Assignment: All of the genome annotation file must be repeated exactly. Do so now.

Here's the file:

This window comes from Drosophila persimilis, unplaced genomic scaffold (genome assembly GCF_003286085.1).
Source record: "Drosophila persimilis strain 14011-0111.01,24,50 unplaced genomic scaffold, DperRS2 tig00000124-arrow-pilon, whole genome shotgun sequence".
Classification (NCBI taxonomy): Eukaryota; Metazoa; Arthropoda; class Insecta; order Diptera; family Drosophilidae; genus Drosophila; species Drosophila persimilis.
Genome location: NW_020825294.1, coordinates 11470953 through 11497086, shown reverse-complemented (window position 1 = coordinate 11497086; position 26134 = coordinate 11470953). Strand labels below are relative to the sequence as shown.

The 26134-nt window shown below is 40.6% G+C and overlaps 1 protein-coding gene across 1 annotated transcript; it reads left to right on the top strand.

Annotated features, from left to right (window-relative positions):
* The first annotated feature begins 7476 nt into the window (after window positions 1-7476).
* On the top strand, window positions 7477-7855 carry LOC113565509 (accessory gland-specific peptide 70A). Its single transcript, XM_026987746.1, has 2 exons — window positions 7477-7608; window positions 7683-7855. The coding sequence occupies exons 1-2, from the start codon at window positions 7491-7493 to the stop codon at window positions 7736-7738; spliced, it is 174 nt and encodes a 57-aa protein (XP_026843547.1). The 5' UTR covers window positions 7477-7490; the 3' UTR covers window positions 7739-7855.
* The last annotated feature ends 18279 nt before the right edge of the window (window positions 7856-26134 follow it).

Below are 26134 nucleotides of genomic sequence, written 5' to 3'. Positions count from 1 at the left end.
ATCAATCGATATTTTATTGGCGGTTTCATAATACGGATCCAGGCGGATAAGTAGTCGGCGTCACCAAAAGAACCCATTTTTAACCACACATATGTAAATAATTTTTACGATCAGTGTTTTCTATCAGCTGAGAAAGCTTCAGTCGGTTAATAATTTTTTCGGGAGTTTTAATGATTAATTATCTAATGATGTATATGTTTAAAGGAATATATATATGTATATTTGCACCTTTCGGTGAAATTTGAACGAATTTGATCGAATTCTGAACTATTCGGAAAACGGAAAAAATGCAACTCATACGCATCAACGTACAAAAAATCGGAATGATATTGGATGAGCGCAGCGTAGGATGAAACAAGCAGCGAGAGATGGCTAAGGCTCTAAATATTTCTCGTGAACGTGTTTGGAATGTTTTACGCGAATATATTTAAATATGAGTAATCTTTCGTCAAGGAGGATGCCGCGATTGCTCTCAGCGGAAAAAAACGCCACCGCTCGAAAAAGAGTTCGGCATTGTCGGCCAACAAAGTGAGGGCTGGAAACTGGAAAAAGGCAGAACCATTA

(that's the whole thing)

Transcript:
This window comes from Drosophila persimilis, unplaced genomic scaffold (genome assembly GCF_003286085.1).
Source record: "Drosophila persimilis strain 14011-0111.01,24,50 unplaced genomic scaffold, DperRS2 tig00000124-arrow-pilon, whole genome shotgun sequence".
Classification (NCBI taxonomy): Eukaryota; Metazoa; Arthropoda; class Insecta; order Diptera; family Drosophilidae; genus Drosophila; species Drosophila persimilis.
Genome location: NW_020825294.1, coordinates 11470953 through 11497086, shown reverse-complemented (window position 1 = coordinate 11497086; position 26134 = coordinate 11470953). Strand labels below are relative to the sequence as shown.

The 26134-nt window shown below is 40.6% G+C and overlaps 1 protein-coding gene across 1 annotated transcript; it reads left to right on the top strand.

Annotated features, from left to right (window-relative positions):
* The first annotated feature begins 7476 nt into the window (after window positions 1-7476).
* On the top strand, window positions 7477-7855 carry LOC113565509 (accessory gland-specific peptide 70A). Its single transcript, XM_026987746.1, has 2 exons — window positions 7477-7608; window positions 7683-7855. The coding sequence occupies exons 1-2, from the start codon at window positions 7491-7493 to the stop codon at window positions 7736-7738; spliced, it is 174 nt and encodes a 57-aa protein (XP_026843547.1). The 5' UTR covers window positions 7477-7490; the 3' UTR covers window positions 7739-7855.
* The last annotated feature ends 18279 nt before the right edge of the window (window positions 7856-26134 follow it).

Below are 26134 nucleotides of genomic sequence, written 5' to 3'. Positions count from 1 at the left end.
ATCAATCGATATTTTATTGGCGGTTTCATAATACGGATCCAGGCGGATAAGTAGTCGGCGTCACCAAAAGAACCCATTTTTAACCACACATATGTAAATAATTTTTACGATCAGTGTTTTCTATCAGCTGAGAAAGCTTCAGTCGGTTAATAATTTTTTCGGGAGTTTTAATGATTAATTATCTAATGATGTATATGTTTAAAGGAATATATATATGTATATTTGCACCTTTCGGTGAAATTTGAACGAATTTGATCGAATTCTGAACTATTCGGAAAACGGAAAAAATGCAACTCATACGCATCAACGTACAAAAAATCGGAATGATATTGGATGAGCGCAGCGTAGGATGAAACAAGCAGCGAGAGATGGCTAAGGCTCTAAATATTTCTCGTGAACGTGTTTGGAATGTTTTACGCGAATATATTTAAATATGAGTAATCTTTCGTCAAGGAGGATGCCGCGATTGCTCTCAGCGGAAAAAAACGCCACCGCTCGAAAAAGAGTTCGGCATTGTCGGCCAACAAAGTGAGGGCTGGAAACTGGAAAAAGGCAGAACCATTA